The Mystique of Hogan & Woods

By: Blaine Newnham

The mystique of Ben Hogan surrounds our golf club today. We play a game called "Hogans," where you receive a point on a hole only if you hit the fairway, hit the green, and make par or better. A Hogan.

It requires impeccable play. So difficult, so Ben Hogan, So passť in the skyrocketing world of Tiger Woods. I don't think so.

Covering golf for the Seattle Times, I was on hand for the four consecutive major wins by Tiger Woods, starting at the 2000 U.S. Open at Pebble Beach when he won by 15 strokes. Perhaps a golfer has never been more dominant at that level, or any level.

Then it was on to St. Andrews for the British where he didn't find a bunker in four days despite more than 400 opportunities. At Valhalla in his PGA playoff win over Bob May he was perhaps as competitive as any golfer has been, and, finally, majestically, completing the slam of his own with the win the next year at the Masters.

For all of this - I also saw Woods win at Bethpage, and in the U.S. Amateur playoff against Steve Scott in Portland, and the seven-hole playoff against Jim Furyk at Firestone - my lasting memory will be of him on a dusty practice range at Jefferson Park, a Seattle muni where Fred Couples learned the game.

Earl had brought Tiger to Seattle following the last of his three USGA junior championships. He was to do a clinic for kids sponsored by Fir State, a club of principally African-American players. I sat in a set of bleachers brought in for the occasion as Tiger, 16 and maybe 140 pounds, shaped shots for the kids and at the behest of his dad.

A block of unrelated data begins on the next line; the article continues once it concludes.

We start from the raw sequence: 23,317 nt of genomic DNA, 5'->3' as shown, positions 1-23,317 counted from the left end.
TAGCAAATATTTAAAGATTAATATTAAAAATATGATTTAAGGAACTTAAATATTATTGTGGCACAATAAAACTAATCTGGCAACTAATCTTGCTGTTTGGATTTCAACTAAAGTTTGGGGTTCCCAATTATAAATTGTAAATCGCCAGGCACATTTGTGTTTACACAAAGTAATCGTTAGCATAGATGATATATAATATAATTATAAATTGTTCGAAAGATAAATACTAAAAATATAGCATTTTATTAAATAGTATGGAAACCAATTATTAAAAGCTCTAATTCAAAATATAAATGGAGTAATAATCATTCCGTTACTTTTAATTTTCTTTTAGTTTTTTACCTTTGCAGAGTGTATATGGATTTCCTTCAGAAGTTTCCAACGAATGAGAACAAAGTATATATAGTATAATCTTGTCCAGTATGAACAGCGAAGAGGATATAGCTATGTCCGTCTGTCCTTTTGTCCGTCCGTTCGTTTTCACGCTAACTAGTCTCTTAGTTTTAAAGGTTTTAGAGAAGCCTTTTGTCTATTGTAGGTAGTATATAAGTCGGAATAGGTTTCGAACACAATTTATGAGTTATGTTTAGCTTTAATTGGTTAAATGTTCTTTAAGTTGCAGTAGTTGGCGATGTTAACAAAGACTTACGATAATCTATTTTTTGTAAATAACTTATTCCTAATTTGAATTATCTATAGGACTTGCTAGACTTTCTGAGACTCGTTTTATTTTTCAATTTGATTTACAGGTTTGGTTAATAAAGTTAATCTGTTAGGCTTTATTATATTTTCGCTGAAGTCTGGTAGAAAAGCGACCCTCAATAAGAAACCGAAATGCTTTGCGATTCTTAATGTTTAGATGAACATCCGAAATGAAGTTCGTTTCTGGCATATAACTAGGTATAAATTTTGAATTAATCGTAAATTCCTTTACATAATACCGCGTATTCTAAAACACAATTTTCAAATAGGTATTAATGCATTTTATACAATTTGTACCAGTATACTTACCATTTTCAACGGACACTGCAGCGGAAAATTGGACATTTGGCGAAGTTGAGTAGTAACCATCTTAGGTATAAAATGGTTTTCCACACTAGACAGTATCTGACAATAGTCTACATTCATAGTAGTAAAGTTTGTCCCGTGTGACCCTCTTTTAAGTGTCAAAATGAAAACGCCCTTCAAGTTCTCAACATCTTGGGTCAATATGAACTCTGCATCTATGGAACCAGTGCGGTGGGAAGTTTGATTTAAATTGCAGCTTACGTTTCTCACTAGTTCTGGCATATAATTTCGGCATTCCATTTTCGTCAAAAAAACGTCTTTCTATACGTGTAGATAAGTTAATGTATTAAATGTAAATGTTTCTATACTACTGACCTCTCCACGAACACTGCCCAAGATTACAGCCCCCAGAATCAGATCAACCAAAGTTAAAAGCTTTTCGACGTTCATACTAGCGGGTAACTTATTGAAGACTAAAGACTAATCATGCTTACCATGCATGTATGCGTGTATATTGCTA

"Tiger," said Earl, "hit it left around that big tree. Now hit it right."

Even before power, Tiger understood finesse.

Later, we chatted and both Tiger and Earl assured me that Tiger only practiced when he wanted to, that his love for the game superseded any dreams his father might have, and that at this rate burnout was unlikely. I went away convinced Tiger would make his mark, but not, of course, as early or as dramatically as he's done.

Woods, already, has done more than Hogan ever did, or probably thought of doing. Hogan didn't win his first major until he was 34 years old. He was barely better than Byron Nelson, let alone the rest of the world, the way Woods is.

But if my first impression of Woods is indelible - and it is - my first and last impression of Hogan goes even deeper. I was a young reporter in 1966, just three years out of college. I was already infatuated with golf, and was assigned to cover the U.S. Open at the Olympic Club in San Francisco.

After telling me where to pick up my credential, the editor said I could write whatever I wanted. After all, it was only the first day of the tournament, a day I will never forget. I glanced down the tee sheet looking for Hogan. He was playing with Ken Venturi and Frank Beard. Venturi, a local hero, had won the Open two years earlier. Beard was one of the long-hitting young lions.

Hogan was 53 years old. He hadn't played in an Open in five years and was there only because he had gotten a special invitation. He deserved the exemption. He had dominated the Open then the way Woods does the Masters now. In one six-year period, he won four times, finished third in the fifth and missed the sixth while recuperating from his horrific car-bus accident.

In 1966, there wasn't the crush of spectators for Hogan as there would be for Woods at Pebble or Bethpage. As reporters, we could stroll along behind the players and the caddies, close enough to smell the smoke of Hogan's cigarette.

There weren't people yelling "You da Man'" at Hogan. It was quiet among the cypress at Olympic, a perfect theater for Hogan. I was aching to see in Hogan's bag, but couldn't get that close. At Merion many years earlier, he had played without a 7-iron because, as he said, "there are no 7-iron shots at Merion."